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FTC Staff Submit Comment Supporting Proposed Amendments to Regulations Implementing the Mental Health Parity and Addiction Equity Act
FTC Staff Comment to Department of Labor on Proposed Amendments to Regulations Implementing the Mental Health Parity and Addiction Equity Act
FTC Joins with CFPB in Filing Amicus Brief Urging Reversal of Decision Misinterpreting FCRA’s Requirement to Remove Disputed, Unverified Credit Information
FTC Acts to Stop Online Business Coaching Scheme Lurn From Deceiving Consumers About Money-Making Potential
FTC Extends Deadline for Commission Decision on ESRB Application for New Consent Mechanism Under COPPA
FTC Joins FCC in Renewing Memorandum of Understanding to Promote Cross-Border Law Enforcement Efforts to Combat Spam, Scams, and Illegal Telemarketing
FTC, Department of Labor Partner to Protect Workers from Anticompetitive, Unfair, and Deceptive Practices
FTC Action Leads U.S. Dept. of Education to Forgive Nearly $37 Million in Loans for Students Deceived by University of Phoenix
The Federal Trade Commission is taking action against Amazon.com, Inc. for its years-long effort to enroll consumers into its Prime program without their consent while knowingly making it difficult for consumers to cancel their subscriptions to Prime.
In a complaint filed today, the FTC charges that Amazon has knowingly duped millions of consumers into unknowingly enrolling in Amazon Prime. Specifically, Amazon used manipulative, coercive, or deceptive user-interface designs known as “dark patterns” to trick consumers into enrolling in automatically-renewing Prime subscriptions.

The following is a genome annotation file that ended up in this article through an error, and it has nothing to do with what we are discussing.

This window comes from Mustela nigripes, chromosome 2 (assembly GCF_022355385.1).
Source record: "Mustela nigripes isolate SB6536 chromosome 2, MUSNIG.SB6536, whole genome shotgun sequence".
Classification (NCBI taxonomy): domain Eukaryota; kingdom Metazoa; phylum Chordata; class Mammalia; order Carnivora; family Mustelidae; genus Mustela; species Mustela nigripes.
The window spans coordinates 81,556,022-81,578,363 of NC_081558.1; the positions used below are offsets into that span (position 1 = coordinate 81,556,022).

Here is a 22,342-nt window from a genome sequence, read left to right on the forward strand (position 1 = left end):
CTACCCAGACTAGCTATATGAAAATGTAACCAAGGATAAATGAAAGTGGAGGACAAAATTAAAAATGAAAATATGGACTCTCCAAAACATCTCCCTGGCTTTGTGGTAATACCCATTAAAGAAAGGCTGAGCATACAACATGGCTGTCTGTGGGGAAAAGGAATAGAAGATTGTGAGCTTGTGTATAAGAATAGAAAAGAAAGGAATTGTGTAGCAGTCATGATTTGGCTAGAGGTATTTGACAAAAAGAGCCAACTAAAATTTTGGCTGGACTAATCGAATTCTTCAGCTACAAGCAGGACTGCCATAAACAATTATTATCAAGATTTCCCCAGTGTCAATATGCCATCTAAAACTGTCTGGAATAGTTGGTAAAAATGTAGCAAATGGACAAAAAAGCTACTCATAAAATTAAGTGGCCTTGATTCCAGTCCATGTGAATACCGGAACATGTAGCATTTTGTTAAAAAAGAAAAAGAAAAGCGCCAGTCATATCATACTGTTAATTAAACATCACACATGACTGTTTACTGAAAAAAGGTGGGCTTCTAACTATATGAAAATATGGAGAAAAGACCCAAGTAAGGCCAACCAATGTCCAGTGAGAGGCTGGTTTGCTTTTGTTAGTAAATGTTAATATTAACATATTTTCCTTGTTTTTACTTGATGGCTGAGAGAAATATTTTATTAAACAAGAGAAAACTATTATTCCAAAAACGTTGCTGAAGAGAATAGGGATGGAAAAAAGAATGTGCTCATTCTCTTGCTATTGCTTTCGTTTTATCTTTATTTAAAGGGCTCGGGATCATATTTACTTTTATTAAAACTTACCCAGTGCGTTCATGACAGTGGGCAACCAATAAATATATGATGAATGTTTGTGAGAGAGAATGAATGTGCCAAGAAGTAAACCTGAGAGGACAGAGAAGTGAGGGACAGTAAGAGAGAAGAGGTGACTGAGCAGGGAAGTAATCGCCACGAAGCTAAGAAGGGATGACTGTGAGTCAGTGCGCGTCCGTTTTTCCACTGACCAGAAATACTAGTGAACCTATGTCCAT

Amazon also knowingly complicated the cancellation process for Prime subscribers who sought to end their membership. The primary purpose of its Prime cancellation process was not to enable subscribers to cancel, but to stop them. Amazon leadership slowed or rejected changes that would’ve made it easier for users to cancel Prime because those changes adversely affected Amazon’s bottom line.
In December 2019, the FTC announced The University of Phoenix and its parent company agreed to pay a record $191 million to resolve allegations that they used deceptive advertisements falsely touting their relationships and job opportunities with companies such as AT&T, Yahoo!, Microsoft, Twitter, and The American Red Cross. The settlement order requires UOP to pay $50 million in cash, as well as cancel $141 million in debts owed to the school by students harmed by the deceptive ads.
In March 2021, the FTC sent payments totaling nearly $50 million to more than 147,000 UOP students who may have been lured by allegedly deceptive advertisements.
In late September 2023, the U.S. Department of Education announced that it will forgive nearly $37 million in federal loans for more than 1,200 students affected by the University of Phoenix’s deceptive practices, based in part on the FTC’s 2019 case.
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